Articles in this issue

Welcome

Welcome to the seventh edition of the NatHERS Star!

This year's achievements

It has been another busy year for the NatHERS Administrator.

NatHERS Stats

Recent data on the NatHERS Certificate.

Fraudulant NatHERS Certificates

Recently the NatHERS Administrator has received, and been following up on, a number of NatHERS Certificates that have been suspected to be fraudulent.

NatHERS Assessor Handbook

The production of the NatHERS Assessor Handbook is well underway.

NatHERS at Sustainable House Day

Sustainable House Day was held on Sunday 16th September 2018.

Modelling obscure glass

It has been brought to the attention of the NatHERS Administrator that there is industry confusion as to how to correctly model obscured glass in NatHERS accredited software tools.

Update on Windows

The NatHERS Administrator continues to actively work on improvements to address concerns regarding windows.

Chenath updates for 2019

The Australian Building Codes Board (ABCB) have approved the following updates for the Chenath engine in line with the 2019 update to the NCC.

Trajectory for low energy homes

Australian governments are advancing the energy performance of residential and commercial buildings through the development of a Trajectory for Low Energy Buildings.

When to contact Who?

A quick guide on where to direct enquiries.

NatHERS myth buster: thermal mass

An insight into the thermal mass formulas used by the NatHERS calculation engine. 

IN OTHER NEWS

  • Your Home
  • BDAV 2018 Design Awards

Trajectory for low energy homes

Australian governments are advancing the energy performance of residential and commercial buildings through the development of a Trajectory for Low Energy Buildings (the Trajectory). The Trajectory identifies cost effective opportunities for energy efficiency improvements throughout the building system, from thermal performance to appliance energy usage and potentially renewable energy generation.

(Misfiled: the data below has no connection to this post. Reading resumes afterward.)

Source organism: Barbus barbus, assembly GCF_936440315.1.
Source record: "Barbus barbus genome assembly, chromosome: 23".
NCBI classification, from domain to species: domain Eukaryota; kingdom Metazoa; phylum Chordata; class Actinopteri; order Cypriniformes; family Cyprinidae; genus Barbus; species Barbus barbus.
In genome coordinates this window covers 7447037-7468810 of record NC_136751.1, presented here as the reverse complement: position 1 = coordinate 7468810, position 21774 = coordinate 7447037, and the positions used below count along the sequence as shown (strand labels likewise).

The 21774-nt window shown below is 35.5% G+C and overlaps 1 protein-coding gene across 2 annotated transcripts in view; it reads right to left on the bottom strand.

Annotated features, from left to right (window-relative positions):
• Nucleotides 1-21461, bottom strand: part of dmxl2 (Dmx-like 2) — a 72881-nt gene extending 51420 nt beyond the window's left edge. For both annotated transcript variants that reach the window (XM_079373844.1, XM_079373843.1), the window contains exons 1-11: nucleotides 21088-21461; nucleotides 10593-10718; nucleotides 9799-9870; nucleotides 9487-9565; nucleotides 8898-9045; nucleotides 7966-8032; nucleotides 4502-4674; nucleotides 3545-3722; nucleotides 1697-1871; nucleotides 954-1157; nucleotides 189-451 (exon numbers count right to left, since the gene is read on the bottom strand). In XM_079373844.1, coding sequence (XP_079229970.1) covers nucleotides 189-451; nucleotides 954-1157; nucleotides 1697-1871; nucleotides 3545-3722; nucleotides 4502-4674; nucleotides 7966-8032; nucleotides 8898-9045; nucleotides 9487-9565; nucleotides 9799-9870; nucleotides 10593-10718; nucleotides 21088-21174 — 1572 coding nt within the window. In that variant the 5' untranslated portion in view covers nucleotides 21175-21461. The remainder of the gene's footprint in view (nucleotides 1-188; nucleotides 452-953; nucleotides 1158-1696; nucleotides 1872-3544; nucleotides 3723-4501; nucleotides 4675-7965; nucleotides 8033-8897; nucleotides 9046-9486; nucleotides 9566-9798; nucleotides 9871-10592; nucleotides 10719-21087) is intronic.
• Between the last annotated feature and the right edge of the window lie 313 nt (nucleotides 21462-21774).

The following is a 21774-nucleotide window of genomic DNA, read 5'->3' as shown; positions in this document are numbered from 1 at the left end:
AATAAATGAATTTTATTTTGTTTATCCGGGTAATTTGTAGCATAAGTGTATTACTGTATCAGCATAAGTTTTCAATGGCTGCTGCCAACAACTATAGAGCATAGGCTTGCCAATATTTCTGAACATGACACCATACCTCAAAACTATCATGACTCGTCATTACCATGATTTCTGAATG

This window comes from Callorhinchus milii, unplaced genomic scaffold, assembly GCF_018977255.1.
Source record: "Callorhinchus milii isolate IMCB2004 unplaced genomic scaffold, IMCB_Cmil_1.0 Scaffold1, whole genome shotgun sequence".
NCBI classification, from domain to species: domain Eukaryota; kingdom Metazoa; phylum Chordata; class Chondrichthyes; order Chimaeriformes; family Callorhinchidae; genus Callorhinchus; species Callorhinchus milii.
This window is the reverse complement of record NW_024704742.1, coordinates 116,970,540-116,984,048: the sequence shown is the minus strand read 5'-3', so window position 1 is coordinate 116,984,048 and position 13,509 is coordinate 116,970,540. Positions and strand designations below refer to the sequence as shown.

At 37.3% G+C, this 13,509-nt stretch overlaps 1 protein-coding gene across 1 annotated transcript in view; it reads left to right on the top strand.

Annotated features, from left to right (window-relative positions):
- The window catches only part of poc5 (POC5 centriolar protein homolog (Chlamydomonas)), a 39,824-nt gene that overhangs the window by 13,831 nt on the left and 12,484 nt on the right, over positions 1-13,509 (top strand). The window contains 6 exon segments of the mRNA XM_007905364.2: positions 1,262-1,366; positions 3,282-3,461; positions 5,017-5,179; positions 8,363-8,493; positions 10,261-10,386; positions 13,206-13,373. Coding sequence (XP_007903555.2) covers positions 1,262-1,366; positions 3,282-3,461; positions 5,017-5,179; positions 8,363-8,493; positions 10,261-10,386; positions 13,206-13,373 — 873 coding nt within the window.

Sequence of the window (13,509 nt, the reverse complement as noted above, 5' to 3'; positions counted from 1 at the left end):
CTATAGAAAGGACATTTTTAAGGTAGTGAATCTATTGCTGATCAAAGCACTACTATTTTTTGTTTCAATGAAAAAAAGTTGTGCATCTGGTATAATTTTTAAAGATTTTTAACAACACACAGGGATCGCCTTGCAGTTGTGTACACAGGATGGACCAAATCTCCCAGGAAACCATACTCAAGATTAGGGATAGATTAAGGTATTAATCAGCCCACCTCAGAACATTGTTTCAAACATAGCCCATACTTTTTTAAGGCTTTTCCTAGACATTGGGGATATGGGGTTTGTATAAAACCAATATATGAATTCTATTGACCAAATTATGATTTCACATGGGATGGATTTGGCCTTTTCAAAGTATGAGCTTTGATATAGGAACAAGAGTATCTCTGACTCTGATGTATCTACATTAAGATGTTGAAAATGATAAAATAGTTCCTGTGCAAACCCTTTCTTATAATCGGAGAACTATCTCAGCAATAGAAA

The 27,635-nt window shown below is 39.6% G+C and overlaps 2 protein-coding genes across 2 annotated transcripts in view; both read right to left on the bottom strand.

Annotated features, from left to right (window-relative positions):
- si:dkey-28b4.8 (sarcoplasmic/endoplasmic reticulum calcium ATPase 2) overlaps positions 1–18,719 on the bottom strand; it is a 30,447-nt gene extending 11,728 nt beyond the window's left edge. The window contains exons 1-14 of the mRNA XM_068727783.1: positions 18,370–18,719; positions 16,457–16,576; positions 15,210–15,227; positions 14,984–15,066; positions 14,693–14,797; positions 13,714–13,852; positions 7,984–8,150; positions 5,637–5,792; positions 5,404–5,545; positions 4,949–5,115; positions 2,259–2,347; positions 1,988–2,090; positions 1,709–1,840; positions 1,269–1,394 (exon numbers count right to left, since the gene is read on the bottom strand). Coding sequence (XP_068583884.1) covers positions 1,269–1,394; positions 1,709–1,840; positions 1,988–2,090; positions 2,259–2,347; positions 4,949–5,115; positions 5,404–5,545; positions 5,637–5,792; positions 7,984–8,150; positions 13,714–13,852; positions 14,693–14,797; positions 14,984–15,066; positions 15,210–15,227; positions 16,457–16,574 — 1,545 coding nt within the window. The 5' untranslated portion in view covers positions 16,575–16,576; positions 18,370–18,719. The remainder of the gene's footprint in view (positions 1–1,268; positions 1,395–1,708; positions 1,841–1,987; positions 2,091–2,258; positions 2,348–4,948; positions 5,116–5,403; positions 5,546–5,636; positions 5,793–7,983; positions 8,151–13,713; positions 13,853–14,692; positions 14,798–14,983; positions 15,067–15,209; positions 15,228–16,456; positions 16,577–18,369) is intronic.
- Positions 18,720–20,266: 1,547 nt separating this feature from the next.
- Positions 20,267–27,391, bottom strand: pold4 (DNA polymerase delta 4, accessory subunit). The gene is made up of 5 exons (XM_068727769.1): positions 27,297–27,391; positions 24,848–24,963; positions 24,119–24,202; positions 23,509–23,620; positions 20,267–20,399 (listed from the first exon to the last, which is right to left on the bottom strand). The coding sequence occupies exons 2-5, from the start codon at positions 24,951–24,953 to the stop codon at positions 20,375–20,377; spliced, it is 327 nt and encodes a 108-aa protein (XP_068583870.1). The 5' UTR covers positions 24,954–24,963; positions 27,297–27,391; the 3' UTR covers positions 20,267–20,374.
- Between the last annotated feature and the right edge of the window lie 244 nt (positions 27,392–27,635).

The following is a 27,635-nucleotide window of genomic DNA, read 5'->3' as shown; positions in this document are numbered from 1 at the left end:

Cost effective improvements to Australia’s building stock could significantly improve Australia’s energy productivity and reduce running costs for consumers. Preliminary analysis indicates that changes to the NCC in 2022 could deliver household bill savings of over $650 each year in colder or tropical climates, such as Canberra, Townsville and Darwin, and around $170 each year in temperate climates, such as Sydney, Melbourne and Adelaide.

The Trajectory has been developed cooperatively between Commonwealth, State and Territory Governments, and through extensive consultations with representatives from a range of sectors including: building and property, appliance and technology, energy supply and distribution, environmental, energy consumers, energy efficiency, and academia.

The proposed Trajectory and changes to the NCC in 2022 are expected to be considered by the COAG Energy Council in December 2018. If agreed, approval will then be sought from the Building Ministers’ Forum in early 2019 for the ABCB to commence a formal NCC change process.